10 February 2010

Horatio Hornblower and the law of the sea

Thanks to a Barnes and Noble sale and a moment of weakness with my credit card, I picked up the complete Horatio Hornblower series on DVD last week. My well-travelled VHS copies may finally be retired, bless. And rather than be productive around the house I had a marathon; the 1999-2003 series is comprised of eight 100-minute episodes, plus I capped it off with the 1951 Gregory Peck movie. Both are based on C.S. Forester's 11-volume Hornblower book series. Set around the Napoleonic Wars, they tell the story of a young naval officer who rises through the ranks almost as rapidly as Captain Kirk did Starfleet (a not-unfitting comparison, considering the Hornblower series' influence on Star Trek). There is plenty of swashbuckling to be had in the series as you might expect, duels and swordfights and sea battles galore. The production values are also excellent, with the greatest attention paid to detail. And let's not forget the cast. Oh, the cast!

But this blog is about law in literature, you say? There is plenty of that too. The legal code these sailors are subject to can be a harsh one. Men are flogged for theft, negligence and questioning orders while the entire ship's company watches on; officers must justify their command decisions before a court martial; and Hornblower's own daring tactics often test the extremes of interpretation under the Articles of War. The Admiralty is always the ultimate authority, but we also see repeated examples of the ship's captain being his own law enforcer when at sea. During one episode a French ally announces his intent to lodge a complaint about his treatment aboard ship with one of Hornblower's superiors; Hornblower responds with finality, "On this ship, I am the admiral." Yet even Hornblower, for whom duty is all, struggles to carry out some of the naval code's edicts, most notably when an otherwise good man is automatically sentenced to death for striking a superior officer.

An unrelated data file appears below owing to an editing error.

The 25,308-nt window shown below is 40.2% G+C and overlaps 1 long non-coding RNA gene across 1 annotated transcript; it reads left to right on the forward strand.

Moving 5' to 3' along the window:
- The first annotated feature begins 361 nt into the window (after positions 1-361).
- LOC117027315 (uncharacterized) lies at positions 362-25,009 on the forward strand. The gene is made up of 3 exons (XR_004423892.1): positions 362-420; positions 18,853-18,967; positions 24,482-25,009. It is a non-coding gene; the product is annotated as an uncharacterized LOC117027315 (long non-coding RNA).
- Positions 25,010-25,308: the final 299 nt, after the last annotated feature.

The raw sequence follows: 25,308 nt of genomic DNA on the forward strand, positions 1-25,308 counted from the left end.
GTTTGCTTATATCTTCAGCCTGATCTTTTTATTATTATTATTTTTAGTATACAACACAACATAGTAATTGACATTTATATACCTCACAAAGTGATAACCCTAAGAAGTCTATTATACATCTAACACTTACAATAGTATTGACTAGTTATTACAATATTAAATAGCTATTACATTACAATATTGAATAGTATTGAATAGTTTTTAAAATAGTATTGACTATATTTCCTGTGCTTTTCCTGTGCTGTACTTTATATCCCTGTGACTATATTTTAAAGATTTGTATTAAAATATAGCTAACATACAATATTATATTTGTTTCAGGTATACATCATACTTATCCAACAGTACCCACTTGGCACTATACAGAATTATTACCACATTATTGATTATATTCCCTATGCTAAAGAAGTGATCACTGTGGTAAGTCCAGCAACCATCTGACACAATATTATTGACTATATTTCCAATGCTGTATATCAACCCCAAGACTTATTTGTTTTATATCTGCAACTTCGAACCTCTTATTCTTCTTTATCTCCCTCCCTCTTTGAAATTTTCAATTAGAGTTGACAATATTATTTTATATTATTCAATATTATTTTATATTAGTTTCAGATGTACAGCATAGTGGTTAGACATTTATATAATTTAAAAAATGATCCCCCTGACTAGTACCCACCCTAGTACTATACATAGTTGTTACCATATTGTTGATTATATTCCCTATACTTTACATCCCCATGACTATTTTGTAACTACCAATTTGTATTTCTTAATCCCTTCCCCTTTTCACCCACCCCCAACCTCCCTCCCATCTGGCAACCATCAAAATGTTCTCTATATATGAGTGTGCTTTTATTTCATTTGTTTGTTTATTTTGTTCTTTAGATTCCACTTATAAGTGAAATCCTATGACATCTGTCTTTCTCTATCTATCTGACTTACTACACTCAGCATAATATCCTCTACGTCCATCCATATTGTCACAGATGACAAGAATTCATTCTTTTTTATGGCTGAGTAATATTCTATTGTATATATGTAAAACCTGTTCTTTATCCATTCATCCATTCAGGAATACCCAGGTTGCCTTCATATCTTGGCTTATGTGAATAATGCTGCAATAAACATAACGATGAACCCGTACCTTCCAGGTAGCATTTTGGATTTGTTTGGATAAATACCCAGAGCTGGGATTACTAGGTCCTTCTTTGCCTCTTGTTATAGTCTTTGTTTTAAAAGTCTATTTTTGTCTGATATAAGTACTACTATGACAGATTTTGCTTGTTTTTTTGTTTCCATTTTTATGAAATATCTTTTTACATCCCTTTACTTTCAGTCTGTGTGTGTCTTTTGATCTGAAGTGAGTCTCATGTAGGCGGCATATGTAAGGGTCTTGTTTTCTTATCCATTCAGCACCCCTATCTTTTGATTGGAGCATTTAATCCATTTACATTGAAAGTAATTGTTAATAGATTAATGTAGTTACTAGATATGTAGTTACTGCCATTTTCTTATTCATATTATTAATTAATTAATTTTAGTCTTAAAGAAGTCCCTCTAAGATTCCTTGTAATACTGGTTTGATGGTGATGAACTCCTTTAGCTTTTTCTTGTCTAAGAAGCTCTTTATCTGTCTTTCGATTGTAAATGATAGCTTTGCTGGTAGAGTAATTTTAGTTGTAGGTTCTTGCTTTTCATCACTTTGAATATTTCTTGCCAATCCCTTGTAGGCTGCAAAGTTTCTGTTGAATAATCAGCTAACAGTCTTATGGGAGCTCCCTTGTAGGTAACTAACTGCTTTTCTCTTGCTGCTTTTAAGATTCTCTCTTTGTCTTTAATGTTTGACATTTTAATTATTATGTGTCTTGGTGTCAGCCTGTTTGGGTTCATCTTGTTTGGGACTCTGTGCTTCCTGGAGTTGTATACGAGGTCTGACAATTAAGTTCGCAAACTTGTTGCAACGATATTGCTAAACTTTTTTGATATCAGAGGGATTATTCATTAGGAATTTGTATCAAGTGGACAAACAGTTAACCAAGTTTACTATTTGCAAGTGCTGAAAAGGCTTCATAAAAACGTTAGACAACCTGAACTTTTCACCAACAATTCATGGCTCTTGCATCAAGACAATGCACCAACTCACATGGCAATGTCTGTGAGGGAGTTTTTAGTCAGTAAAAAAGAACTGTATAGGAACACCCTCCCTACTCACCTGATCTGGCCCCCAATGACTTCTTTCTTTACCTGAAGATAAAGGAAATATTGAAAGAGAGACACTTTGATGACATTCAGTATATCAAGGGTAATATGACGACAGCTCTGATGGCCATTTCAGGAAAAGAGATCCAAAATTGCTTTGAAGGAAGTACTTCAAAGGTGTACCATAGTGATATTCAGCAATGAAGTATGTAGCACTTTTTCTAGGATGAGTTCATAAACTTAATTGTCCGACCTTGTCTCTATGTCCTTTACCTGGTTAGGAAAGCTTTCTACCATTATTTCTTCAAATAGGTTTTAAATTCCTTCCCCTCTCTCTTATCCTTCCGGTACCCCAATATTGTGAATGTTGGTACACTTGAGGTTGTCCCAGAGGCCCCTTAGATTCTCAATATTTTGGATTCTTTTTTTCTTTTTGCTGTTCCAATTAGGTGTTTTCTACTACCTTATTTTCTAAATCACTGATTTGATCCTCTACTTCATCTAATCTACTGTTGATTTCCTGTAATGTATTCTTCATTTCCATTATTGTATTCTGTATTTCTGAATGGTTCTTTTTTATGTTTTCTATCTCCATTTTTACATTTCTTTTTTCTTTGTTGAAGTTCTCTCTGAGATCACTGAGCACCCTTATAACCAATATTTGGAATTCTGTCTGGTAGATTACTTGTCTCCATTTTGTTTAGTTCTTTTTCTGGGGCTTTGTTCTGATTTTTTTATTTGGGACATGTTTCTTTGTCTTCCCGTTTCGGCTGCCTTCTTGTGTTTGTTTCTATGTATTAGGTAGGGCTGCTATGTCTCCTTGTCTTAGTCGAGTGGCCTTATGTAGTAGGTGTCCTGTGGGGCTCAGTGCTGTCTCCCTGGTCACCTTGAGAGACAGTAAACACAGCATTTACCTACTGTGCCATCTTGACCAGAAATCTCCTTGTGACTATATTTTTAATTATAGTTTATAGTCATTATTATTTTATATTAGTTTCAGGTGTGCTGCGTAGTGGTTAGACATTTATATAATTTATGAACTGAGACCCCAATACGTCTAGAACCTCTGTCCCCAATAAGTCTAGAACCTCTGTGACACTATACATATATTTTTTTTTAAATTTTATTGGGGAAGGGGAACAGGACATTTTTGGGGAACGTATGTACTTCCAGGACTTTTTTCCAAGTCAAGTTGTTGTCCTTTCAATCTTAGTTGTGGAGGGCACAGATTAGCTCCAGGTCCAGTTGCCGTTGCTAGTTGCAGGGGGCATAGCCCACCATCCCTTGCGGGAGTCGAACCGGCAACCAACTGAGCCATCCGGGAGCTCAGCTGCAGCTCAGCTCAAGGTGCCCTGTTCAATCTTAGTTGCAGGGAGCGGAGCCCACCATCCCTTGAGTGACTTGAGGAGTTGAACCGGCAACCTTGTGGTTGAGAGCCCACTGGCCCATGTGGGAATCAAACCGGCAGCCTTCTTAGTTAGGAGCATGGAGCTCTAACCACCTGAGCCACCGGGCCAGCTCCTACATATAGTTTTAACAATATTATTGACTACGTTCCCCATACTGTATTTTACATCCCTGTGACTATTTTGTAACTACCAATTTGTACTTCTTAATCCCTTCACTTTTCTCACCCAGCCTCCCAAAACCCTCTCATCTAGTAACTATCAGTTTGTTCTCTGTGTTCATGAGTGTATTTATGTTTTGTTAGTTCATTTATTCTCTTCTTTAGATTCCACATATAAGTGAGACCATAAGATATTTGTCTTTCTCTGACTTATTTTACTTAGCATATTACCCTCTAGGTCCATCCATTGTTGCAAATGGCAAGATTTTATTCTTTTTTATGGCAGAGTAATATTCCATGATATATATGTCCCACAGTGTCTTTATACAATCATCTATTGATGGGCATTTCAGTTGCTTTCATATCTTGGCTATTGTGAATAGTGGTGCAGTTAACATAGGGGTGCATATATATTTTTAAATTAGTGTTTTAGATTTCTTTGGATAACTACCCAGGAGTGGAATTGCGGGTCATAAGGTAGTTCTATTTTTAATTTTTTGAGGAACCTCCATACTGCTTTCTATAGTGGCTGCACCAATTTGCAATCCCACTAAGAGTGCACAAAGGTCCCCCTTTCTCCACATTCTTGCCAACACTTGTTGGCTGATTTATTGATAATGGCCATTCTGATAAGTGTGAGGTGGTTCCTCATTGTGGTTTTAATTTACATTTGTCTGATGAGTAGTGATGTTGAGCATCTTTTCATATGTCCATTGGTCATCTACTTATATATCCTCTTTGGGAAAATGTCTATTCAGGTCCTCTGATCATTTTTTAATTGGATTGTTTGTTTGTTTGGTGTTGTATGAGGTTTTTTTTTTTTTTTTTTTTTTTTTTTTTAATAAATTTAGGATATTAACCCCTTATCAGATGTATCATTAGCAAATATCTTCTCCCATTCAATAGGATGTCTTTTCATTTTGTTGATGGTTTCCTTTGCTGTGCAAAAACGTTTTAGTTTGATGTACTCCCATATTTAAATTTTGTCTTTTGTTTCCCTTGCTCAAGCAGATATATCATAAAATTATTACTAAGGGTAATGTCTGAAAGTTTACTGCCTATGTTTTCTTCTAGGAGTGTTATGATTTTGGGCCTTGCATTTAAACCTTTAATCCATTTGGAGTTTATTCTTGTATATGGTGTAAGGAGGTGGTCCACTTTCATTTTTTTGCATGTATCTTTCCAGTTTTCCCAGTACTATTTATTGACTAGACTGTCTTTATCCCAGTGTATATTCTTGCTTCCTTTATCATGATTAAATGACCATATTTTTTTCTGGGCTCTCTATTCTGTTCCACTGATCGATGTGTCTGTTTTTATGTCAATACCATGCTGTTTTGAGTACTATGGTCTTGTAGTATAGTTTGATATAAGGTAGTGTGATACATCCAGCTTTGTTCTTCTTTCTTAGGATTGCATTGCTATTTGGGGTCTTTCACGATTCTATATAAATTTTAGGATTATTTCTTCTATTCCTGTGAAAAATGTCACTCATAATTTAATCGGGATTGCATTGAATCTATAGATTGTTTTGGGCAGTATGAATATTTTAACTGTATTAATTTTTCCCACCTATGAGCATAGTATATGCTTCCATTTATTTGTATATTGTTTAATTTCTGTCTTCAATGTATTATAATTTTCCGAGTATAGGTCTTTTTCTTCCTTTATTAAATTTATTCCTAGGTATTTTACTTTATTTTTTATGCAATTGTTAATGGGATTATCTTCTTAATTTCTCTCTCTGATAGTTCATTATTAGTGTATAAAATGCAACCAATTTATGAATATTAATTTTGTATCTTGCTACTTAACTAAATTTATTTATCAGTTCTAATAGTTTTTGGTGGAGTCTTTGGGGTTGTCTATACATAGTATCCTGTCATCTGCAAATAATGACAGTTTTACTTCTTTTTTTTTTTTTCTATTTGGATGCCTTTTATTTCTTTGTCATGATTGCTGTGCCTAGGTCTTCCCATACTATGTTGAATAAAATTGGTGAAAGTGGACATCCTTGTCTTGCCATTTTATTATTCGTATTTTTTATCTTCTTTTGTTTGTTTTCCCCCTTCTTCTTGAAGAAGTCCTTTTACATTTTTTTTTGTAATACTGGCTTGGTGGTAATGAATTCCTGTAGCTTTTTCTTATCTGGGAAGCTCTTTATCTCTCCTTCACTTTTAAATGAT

The series never calls any particular attention to the role of law at sea, it is simply ever present. To be at sea in His Majesty's Royal Navy is to be subject to its laws, and those laws are enforced with swift regularity.

Now I realize this post is about the TV adaptations, not the original texts. I read the first book in the series, Mr. Midshipman Hornblower about ten years ago and, while every adaptation takes liberties of course (*cough* the elves coming to protect Helm's Deep *cough*), do remember thinking the TV adaptations were fairly faithful. I'm planning to get more of the books read in the near future.

Fire as you bear, Mr. Bush.